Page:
The Graphic Novel

CRN 76378, GNHN 1021, Section D01 
Instructor: Jessica Mills
(jmills22@cnm.edu)

In this seminar-style course, students will read, discuss, and analyze the graphic novel as literature, beginning with the history and maturation of the medium. Students will read a curated selection of non-fiction and fiction graphic novel texts pertaining to historic, national, cultural, ethnic, and gender/sexuality issues, focusing discussion on the intersections of these issues in history, society and culture. Selected texts include The Manhattan Projects by Jonathan Hickman, Love and Rockets by Gilbert Hernandez, They Called Us Enemy by George Takei, and Octavia E. Butler’s bestselling literary science-fiction masterpiece, Kindred, in graphic novel format. There are no physical books to buy, but a membership to Comixology Unlimited is required, an approximate cost of $20 for the semester.

The essential questions this course aims to answer are: Are graphic novels capable of the same literary complexity as written books?  In graphic novels, how do both the word and the picture combine to reflect society and culture?  

Homeless in America: The Individual and the Collective

CRN 75244, GNHN 22O4, Section D01 
Instructor: Vincent Basso, Ph.D.
(vbasso@cnm.edu)

In 2021, over half a million people were homeless in the United States and of the 34 million Americans who live in poverty today, roughly 10 million are at-risk of homelessness. From present day Albuquerque to nineteenth-century New York, our course looks squarely at the issue of homelessness in America and the ways that poverty, mental illness, and addiction generate social precarity. Through the study of literature, film, and social and political writings, we will assess how social inequalities contribute to homelessness and evaluate the social practices and policies affecting some of our most vulnerable citizens. The essential questions this course aims to answer are: What is the relationship between homelessness and civil society? How do writers and activists challenge poverty and stigma? What are the aesthetics of homelessness in popular culture?

Mindfulness in the Digital Era

CRN 76379, GNHN 2205, Section D01
Instructor: Julie Dunlop
(jdunlop@cnm.edu)

Do you feel stressed? How much has your “screen time” increased during the pandemic? This course offers an opportunity to examine stress (and stress relief) in relationship to the digital era by exploring benefits and drawbacks of technological innovation—especially in relationship to your academic major and career path. Through writing, analysis, research, discussion, and experiential learning, we’ll move toward a deeper understanding of how technology is shaping our lives, as well as the choices we have in relating to our increasingly digitized society. Cross-pollination of ideas from different academic disciplines, cultures, and time periods will support our journey. (This class is 100% online and asynchronous; weekly work is required, with the opportunity to participate at the times that are most convenient for you.)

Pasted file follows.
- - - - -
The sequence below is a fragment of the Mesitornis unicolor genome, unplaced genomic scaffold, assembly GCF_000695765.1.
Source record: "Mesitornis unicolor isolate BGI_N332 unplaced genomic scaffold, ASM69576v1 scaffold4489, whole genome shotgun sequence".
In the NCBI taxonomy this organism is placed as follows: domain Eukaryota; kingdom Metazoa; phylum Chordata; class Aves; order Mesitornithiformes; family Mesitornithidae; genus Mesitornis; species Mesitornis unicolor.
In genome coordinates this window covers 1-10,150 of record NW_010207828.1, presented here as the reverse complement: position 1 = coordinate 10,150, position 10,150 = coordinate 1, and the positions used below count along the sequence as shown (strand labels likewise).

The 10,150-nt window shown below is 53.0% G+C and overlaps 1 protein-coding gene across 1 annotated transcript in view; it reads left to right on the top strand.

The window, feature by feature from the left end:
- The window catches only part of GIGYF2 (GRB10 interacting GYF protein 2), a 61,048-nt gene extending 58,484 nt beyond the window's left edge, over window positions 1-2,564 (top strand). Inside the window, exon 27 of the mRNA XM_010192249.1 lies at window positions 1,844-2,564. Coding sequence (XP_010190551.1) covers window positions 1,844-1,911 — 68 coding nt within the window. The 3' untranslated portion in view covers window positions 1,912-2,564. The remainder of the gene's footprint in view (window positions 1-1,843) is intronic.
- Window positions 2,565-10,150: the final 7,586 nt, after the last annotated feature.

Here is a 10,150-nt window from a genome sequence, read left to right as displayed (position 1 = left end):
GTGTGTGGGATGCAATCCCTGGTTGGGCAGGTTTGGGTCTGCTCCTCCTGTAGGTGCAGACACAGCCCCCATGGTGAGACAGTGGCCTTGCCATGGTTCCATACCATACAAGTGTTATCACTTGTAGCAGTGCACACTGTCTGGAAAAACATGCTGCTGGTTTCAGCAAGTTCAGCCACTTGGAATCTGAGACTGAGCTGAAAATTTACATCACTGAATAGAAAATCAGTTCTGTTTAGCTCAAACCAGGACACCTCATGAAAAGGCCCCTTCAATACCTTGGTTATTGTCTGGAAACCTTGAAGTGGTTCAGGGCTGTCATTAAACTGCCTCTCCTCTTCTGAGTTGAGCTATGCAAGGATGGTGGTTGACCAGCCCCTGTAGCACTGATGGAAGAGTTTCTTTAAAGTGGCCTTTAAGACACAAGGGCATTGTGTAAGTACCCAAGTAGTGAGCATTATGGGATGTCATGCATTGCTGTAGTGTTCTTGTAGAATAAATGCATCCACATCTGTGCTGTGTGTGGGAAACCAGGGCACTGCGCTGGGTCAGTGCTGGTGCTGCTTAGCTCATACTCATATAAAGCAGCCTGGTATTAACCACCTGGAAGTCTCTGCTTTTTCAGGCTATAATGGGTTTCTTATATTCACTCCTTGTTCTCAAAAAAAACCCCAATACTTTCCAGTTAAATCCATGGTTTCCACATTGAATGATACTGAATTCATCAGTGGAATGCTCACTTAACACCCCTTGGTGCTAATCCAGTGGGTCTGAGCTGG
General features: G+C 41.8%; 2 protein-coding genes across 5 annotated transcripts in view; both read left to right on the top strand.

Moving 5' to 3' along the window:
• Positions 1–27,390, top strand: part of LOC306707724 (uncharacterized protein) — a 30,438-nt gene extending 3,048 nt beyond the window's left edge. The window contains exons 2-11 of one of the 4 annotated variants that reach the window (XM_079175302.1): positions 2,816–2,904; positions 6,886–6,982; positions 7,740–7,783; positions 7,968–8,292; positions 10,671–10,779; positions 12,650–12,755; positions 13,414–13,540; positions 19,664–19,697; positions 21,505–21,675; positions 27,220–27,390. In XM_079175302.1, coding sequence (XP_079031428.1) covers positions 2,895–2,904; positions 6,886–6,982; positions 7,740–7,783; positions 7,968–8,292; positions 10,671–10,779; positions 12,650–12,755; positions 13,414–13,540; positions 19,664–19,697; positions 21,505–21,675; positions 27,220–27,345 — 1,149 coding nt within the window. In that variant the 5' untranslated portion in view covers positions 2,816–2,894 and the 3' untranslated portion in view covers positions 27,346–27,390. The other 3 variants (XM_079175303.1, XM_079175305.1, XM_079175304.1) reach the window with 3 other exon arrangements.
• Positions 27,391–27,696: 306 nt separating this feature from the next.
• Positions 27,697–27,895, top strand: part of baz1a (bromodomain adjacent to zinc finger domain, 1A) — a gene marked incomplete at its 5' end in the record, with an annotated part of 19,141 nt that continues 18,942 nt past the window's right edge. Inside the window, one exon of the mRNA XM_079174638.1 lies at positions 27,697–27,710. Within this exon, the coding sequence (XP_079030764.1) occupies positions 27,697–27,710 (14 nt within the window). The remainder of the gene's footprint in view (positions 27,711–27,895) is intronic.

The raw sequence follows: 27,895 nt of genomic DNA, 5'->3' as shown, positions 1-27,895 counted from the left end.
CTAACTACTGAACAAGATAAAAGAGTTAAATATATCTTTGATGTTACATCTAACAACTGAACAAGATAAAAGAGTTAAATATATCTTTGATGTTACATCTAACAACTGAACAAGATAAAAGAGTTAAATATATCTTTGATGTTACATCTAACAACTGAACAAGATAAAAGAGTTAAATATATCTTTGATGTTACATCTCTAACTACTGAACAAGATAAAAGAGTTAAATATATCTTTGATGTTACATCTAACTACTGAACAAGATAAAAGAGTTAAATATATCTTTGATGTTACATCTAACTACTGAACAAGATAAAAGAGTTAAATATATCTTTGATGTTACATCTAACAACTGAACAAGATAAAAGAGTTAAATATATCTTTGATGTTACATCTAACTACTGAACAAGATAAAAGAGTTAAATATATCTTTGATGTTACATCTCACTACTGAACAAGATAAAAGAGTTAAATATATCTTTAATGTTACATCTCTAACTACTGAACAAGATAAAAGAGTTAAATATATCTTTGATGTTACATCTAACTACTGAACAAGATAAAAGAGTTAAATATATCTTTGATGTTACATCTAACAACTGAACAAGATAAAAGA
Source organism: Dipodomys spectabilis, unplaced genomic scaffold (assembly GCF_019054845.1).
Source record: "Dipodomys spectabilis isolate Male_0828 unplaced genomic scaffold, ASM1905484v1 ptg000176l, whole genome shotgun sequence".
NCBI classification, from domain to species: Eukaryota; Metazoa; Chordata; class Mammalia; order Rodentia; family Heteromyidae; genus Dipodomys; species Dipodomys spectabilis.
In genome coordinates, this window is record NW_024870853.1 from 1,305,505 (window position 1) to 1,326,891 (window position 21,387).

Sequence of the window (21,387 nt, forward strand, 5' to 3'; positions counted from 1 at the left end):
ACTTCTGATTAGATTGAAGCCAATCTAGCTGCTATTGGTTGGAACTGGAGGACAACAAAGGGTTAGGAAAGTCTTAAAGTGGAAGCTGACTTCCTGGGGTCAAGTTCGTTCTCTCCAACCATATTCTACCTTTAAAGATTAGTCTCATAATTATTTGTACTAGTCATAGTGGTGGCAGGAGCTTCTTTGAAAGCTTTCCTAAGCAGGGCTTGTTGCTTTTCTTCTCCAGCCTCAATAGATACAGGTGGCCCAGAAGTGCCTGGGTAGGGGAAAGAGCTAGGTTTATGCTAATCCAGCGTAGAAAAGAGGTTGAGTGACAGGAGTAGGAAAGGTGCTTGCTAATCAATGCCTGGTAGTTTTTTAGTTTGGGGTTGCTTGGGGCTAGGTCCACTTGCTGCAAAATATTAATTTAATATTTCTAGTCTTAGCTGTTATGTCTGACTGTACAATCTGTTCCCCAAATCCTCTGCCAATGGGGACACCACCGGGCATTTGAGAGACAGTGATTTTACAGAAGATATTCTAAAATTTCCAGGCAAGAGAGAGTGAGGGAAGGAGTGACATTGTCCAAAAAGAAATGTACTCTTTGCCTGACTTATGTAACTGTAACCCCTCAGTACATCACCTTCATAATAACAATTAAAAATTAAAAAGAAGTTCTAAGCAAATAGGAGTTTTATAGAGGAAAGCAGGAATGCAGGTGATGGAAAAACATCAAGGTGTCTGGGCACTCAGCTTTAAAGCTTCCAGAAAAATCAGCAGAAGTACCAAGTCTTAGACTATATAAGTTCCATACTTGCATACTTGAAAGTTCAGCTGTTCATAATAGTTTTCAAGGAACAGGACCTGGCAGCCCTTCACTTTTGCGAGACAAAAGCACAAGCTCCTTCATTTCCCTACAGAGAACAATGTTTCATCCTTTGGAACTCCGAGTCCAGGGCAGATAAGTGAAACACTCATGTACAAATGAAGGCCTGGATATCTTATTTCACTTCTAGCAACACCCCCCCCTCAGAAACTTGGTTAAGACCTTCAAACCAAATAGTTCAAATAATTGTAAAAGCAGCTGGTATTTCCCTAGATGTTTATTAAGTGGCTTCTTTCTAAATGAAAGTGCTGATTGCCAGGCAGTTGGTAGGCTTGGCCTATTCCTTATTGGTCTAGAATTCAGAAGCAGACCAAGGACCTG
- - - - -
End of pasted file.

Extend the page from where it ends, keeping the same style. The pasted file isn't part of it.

Spring 2022 Course Offerings

The City

CRN 86354, GNHN 1021, Section 101
Instructor: Jaime Denison (jdenison1@cnm.edu)

Polis is the Ancient Greek word for “city”, but it denotes the organization of government and economy of the city-state. Hence, the word “politics” is derived from polis, yet we tend to think of politics as divorced from our local communities and applied to larger, “imagined” communities, e.g. nation-states or the states of the US. However, the Greek connotation of polis maintains the idea of politics as the search for the communal good that is grounded in the material and ideological practices of the city, thus resisting our disembodied conceptions that get lost in media and popular political discourse. In this seminar, we will explore this concept of the city as a crucial site of the political, where issues such as production, transportation, preservation, public space and architecture signify the values and direction of those composing the community. In Part I, we will explore the Greek concept of the polis as it emerges from two major sources of political thought, Plato and Aristotle. In Part II, we then move on to Jean-Jacques Rousseau, Karl Marx & Friedrich Engels, and Virginia Held, who focus on political thought while maintaining the importance of the material practices and local communities that underlie ideology. In Part III, we will finish by looking at theorists who discuss the political importance of city design and local politics, and we will finish up in the last few weeks discussing the current issues facing New Mexican cities and the communal values that are implicit in these struggles (which will be the basis of your final paper).

The Rhetoric of Protest: Social Activism and the Shaping of U.S. Democracy, Rhetoric, and Discourse

CRN 86700, GNHN 2201, Section 101
Instructor: Dr. Marissa Juárez (mjuarez8@cnm.edu)

Social activism has gained increasing visibility in the public sphere lately, as movements like Occupy, Black Lives Matter, United We Dream, #NoDAPL, MeToo, Never Again, and others have used public protest to call for equity, justice, and reform. In fact, in a recent article in The Guardian, journalist LA Kauffman asserts that “we are in an extraordinary era of protest,” noting that the past two years have seen unprecedented levels of civic action for social causes. As these protests become a point of contention within our social discourse, it’s important to remember that, historically, many groups and individuals have advocated for civil disobedience to effect meaningful social change within U.S. democracy. This course will explore the power of protest in the ongoing fight for equality. Specifically, students will investigate a variety of social movements and protest texts throughout history—beginning with the American Revolution and ending with texts from present-day activist movements—in order to understand the broader contexts of these messages and their lasting effects. Because protest takes place in a multitude of forms and media, the texts we explore in this class will necessarily move beyond the written word and into the realm of speech, performance, and visual artifacts. Likewise, students will compose assignments in multiple media, including rhetorical analysis, student-led discussions and presentations, posters, and manifestos.